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PPP Compress Tests.

The Compress Control Protocol is explained in RFC1962. It handle the negotiation and compression options between the peer nodes. Also it have some options to restart the compress and decompress process when a problem ocurrs.

The BSD Compression Protocol is one of the protocols used to compress the PPP frames. The frames are procesed in the standard way, and before sending to peer, they are compressed. So you are compressing header and data bytes. The normal control packets like LCP are not compressed, to be robust, and because they are used ocasionally. The BSD Compression Protocol is defined in detail in RFC1977.

I did several tests with PPP  using BSD Compression. The dictionary size is kept in memory, and the size is defined by the bits negotiated by peers. Default bits value is 13 bits in this implementation, that needs arround 176Kbytes of memory. In the PPP Minix implementation, we have 2 process, so we use 88K in each process to handle the dictionary (one for transmit and other for reception). The problem in 16 bits machines is that we have no enough memory to have the dictionaries in memory. I tried using less compression bits, so it reduce the compress relation, but still I have problems allocation errors and core dumps. 

Compression speeds up the PPP link. I decided to do some tests to know the relation of the compression. I tested with an ASCII file of 281856 bytes, and the same file but compressed, being a binary file of 109364 bytes. I transfered the files using ftp in binary mode, and in the comparation I changed the negotiation bits.

This table shows the file transfer using PPP BSD compression. The file is ASCII without previous compression.

Bits

File Size

Time

KB/s

Relation

15 281856 46.8 6022.56 3.82
14 281856 50.5 5581.31 3.54
13 281856 58.5 4818.05 3.05
12 281856 68.1 4138.85 2.62
11 281856 76.9 3665.23 2.32

The following table shows the transfer of the compressed version of the file. The file was compressed with the standard compress command.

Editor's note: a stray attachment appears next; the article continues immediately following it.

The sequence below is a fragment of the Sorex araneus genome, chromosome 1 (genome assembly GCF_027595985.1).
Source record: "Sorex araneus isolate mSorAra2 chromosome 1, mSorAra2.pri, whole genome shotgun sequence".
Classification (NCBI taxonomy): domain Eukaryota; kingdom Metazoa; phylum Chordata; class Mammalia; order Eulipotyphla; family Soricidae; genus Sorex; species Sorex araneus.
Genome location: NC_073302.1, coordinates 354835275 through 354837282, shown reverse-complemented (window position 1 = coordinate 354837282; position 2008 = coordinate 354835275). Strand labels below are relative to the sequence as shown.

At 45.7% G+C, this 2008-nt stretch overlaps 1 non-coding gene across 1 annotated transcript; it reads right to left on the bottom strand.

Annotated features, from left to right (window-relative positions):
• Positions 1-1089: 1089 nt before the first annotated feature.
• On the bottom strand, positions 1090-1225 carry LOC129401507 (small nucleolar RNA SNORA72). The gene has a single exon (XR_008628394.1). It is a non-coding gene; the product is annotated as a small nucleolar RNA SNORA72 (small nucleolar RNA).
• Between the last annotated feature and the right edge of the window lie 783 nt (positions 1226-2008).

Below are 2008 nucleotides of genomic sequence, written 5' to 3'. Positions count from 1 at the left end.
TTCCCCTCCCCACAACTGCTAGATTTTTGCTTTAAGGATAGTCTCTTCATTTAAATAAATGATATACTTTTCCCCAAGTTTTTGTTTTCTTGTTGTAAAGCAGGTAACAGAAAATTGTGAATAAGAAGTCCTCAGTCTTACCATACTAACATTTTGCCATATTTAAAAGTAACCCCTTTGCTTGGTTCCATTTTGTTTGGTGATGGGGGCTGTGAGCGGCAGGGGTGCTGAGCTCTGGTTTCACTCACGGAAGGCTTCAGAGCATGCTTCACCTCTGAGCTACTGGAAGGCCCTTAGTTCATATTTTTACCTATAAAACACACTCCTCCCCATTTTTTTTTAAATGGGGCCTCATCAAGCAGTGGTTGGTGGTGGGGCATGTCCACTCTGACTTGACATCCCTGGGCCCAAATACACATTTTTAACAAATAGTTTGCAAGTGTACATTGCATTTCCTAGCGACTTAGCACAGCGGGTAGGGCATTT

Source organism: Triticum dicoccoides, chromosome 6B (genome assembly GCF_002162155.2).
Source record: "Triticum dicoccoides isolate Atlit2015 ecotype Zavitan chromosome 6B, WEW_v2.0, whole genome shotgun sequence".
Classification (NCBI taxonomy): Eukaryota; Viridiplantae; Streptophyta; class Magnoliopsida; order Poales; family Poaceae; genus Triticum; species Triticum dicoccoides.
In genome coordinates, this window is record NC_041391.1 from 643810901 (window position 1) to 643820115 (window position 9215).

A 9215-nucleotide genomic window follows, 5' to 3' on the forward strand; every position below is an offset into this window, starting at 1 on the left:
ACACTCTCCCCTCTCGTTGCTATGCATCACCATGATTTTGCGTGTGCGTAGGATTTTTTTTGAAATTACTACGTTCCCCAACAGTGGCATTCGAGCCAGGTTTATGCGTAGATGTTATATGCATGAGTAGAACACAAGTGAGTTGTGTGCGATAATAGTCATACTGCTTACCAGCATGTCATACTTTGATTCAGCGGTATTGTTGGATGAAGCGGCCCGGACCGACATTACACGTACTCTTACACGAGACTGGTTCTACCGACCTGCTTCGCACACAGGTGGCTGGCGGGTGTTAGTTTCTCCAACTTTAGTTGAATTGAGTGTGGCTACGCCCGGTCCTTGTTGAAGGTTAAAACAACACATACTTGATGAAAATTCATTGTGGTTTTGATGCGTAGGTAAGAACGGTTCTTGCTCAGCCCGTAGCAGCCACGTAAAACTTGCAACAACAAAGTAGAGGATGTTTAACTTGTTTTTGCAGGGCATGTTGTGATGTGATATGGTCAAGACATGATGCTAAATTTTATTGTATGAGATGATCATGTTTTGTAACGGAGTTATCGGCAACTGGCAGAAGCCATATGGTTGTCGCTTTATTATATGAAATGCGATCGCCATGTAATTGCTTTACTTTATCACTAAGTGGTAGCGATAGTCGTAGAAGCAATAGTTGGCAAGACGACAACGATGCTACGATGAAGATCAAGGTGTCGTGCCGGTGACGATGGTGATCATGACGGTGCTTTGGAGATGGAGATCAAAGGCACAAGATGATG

Bits

File Size

Time

KB/s

Relation

15 109364 48.3 2264.26 1.43
14 109364 53.4 2048.01 1.30
13 109364 65.2 1674.8 1.06
12 109364 65.9 1659.54 1.05
11 109364 63 1735.94 1.10

Testing link speed was 19200 baud. The raw speed transfer was 1920KB/s, the file transfer speed without compression using PPP frame was 1578,12 KB/s. Comparing with the previous tables, using compression in a compressed file have some advantage. This is because data packets have IP headers, that sometimes they are compressed with the VJ compression, but sometimes they are uncompressed. So an IP+TCP header have 40 bytes that you can save if you compress the frames. The first table (with uncompressed files) shows a good link speed up, more than 200%. With compressed files, speed up is arround 10%.

After this comparation, I made a relation between speeds in the following table 

Bits

Relation

15 2.66
14 2.73
13 2.88
12 2.49
11 2.11

The relation from uncompressed to compresed size in the file is 2.58. An interesting issue is that while transfering the compressed file, 11 bit compression shows better speed than 12 or 13 bits.

The tests shows that compression is important to be used, but you need CPU power and memory to have the dictionaries. It helps to speed up slow links, but may be very CPU demanding in high speed links (like 115K) . 

Memory usage is other problem. 15 bits compression needs 690Kbytes for dictionaries only. The total process needs arround 1Mbyte. I defined default 13 bits, so the compress relation is aceptable and we only use the default compilation stack of 128Kbytes. The previous tables shows a good compress relation for 13 bits.

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Copyright - Claudio Tantignone.

Last Modification: Sep 10, 2005.

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